OpenDoc: Reducing Software Complexity, Increasing Software Capabilities
Articles and Tips: article
Developer Marketing Manager
01 Nov 1994
Today's software is difficult to develop, enhance, and use. OpenDoc is a new model for making software work together better and more simply. OpenDoc is a foundation for distributed, cross-platform component software. This DevNote gives a technical overview of OpenDoc's components and fundamentals.
Today, people are using computers for more and more complex tasks, often involving multiple programs and a variety of media. In addition, they are increasingly working together on computer-based group projects over a continually expanding and changing universe of systems and networks, a shift that requires software with new, collaborative capabilities. There is also a growing demand for custom software, to meet users' increasingly specialized needs.
Unfortunately, most of today's applications not only fail to meet these needs, they also contribute to the growing software complexity. In response to the competitive pressure to add features to their products, developers are creating larger and more complex applications, which offer little in the way of integration, collaboration, or customization capabilities. The result is paradoxical: as applications become more powerful in terms of features, they also become more difficult to use. In addition, they require more time and effort to develop, maintain, and enhance.
What's needed is a software model that allows users to access the capabilities they need easily and intuitively, while enabling developers to work more efficiently.
The Simple Solution to Software Complexity
OpenDocTM was developed to meet the challenge of reducing the complexity of computing today while simultaneously supporting the collaborative, integrated, and highly customizable applications of the future. OpenDoc provides a new model for software interoperability by enabling the creation of distributed, cross-platform component software.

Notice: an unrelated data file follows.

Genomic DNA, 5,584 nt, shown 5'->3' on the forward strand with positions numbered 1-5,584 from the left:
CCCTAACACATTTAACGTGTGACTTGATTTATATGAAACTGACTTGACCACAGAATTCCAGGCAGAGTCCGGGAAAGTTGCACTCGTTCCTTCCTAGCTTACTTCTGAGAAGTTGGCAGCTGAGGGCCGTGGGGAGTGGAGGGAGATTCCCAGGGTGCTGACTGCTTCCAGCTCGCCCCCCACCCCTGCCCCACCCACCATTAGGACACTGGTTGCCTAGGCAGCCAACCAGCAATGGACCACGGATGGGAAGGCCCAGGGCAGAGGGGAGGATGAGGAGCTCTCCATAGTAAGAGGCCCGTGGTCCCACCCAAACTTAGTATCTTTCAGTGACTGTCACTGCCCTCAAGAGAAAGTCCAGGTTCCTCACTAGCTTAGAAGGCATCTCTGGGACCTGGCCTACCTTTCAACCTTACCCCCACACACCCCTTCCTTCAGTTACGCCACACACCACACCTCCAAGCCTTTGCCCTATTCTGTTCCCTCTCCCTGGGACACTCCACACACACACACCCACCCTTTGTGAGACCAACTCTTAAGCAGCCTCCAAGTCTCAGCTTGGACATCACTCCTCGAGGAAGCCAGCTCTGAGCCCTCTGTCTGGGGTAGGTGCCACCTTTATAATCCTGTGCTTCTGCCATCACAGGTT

Benefits to Users
OpenDoc offers a number of benefits to users, including the following:
Easy creation of compound elements
"In place" editing
Component software that can be assembled to fit specific tasks
Support on MacintoshTM, OS/2TM, WindowsTM, and UNIX platforms.
Benefits to Developers
In addition to providing users with a new level of computing power, flexibility, and ease of use, OpenDoc offers developers the following important benefits:
Faster, more efficient development
Lower deployment costs
Ability to focus on areas of business expertise
Ability to deploy solutions on all major desktop operating systems
Support for a wide range of programming languages
An open architecture, not controlled by any single vendor, with source code available
The "Open" in OpenDoc
Creating a new model for computing is no small task, nor is it one that could be achieved by any single company. OpenDoc is sponsored by Component Integration Laboratories (CI Labs), an independent association founded by Apple Computer, Inc.; IBM Corporation; and WordPerfect Corporation.
CI Labs acts as a forum for the open evolution of OpenDoc. Organizations and individuals who want to participate in the move to a component software model are invited to join.
CI Labs has a FTP server on the internet to provide mailing addresses, documentation, white papers, and other services for members and anyone interested in CI Labs activities.
To obtain more information on CI Labs services, send an email over the internet to firstname.lastname@example.org. You can also call CI Labs at (408) 864-0300.
OpenDoc is an industry standard for software integration that enables distributed, cross-platform component software. Its architecture is truly open--source code will be available to vendors with no nondisclosure requirements.